11 10月 2019
A fragile economy, disruptive new technologies, an ageing wrkforce and a climate emergency. Is it time to run for cover, or just the moment to grasp the initiative? We asked three experts for their bright sides.
Real estate is reluctant to automate. The industry generates a lot of data and, if you automate a lot of the processes that capture all this information, the traditional skills that people have developed – such as networking – become less useful. In real estate, the fear is that all this automation is going to take away people's ability to make money.
However, change is inevitable, and some people are right to fear that change. For example, parsing long leases and drafting changes is a task that can be automated. So if you're a lawyer and that's how you make your money, your skills are going to have to evolve, but it isn't an existential threat. The next generation will have those skills and will expect something different from their working lives.
There's been a lot of talk about proptech and a lot of money going into it, but fundamentally there has been little change to date. However, the big funds are spending big on artificial intelligence and experimenting with blockchain. They recognise the opportunities and we are starting to see changes in business models based on the use of data. There is a Dutch firm that has got rid of its asset managers and now employs four "quants" who analyse 120,000 data points every day, and then make decisions based on that analysis.
Then there is Woolbright Development in Florida, which analyses data from shopping centres and, when it finds one that it thinks is underperforming, it investigates the economics of the area. It analyses the retail data that it can get and picks out two or three retailers that it thinks would do well in that location. Then it goes to see those retailers and asks: "If we buy this shopping centre, will you go in?" If they say yes then it buys the centre, puts those retailers in, turns it around and then sells it on.
There are other opportunities, too. Because we have all this extra data, we know what our customers are thinking and we can start to make decisions about how their environment can be improved, whether that's in terms of living space, shopping or working in an office. Data can be used to enhance the user experience, making your property more valuable than the one next door.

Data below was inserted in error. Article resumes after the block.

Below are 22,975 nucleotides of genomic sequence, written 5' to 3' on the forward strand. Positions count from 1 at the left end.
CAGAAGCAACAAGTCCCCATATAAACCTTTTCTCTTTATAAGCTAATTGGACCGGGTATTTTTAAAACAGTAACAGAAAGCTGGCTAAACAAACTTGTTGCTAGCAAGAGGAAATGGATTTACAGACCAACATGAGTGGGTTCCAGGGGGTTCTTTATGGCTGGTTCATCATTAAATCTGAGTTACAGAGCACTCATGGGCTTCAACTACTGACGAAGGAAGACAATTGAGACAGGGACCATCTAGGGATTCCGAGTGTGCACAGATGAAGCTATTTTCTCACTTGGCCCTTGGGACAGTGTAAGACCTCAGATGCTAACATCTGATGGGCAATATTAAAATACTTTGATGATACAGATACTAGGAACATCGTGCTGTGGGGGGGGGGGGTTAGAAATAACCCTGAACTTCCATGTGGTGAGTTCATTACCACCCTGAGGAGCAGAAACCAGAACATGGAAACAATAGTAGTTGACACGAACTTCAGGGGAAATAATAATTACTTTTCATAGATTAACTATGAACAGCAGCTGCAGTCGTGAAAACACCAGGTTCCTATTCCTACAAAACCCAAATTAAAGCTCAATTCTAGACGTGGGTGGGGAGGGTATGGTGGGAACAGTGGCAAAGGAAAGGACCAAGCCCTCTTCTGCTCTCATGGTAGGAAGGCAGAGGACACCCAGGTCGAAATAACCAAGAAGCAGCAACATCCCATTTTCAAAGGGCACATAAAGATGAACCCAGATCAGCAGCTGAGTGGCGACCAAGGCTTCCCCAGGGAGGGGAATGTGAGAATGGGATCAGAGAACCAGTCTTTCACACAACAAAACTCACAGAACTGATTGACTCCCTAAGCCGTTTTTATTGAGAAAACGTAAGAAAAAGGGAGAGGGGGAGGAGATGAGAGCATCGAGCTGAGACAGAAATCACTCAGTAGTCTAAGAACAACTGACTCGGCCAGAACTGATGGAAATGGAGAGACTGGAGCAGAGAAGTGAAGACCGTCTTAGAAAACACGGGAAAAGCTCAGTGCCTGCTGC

There are definitely some issues with having an ageing population, such as increased spending on the state pension and the additional funds needed for health and social care. But there are opportunities as well.
We know that the older population has considerable consumer spending clout, and contributes a lot back into the economy and society. Many of us are living for longer but we are also working for longer. The rate of employment for the over-50s has been increasing since the mid-1990s, which is helping to provide the workers that the economy needs. There is a big economic driver in people staying in productive work for longer and, ultimately, spending their money and further contributing to the economy.
With the UK's state pension age due to rise to 68 in 2028, people are being encouraged to work further into their old age. This has become possible because, generally speaking, we are in better health and living longer than ever before. In the past, many people developed health problems as a result of working in heavy industry, and consequently were forced out of work. A decline in manual labour jobs, plus improvements in workplace health and safety, mean that is less the case these days.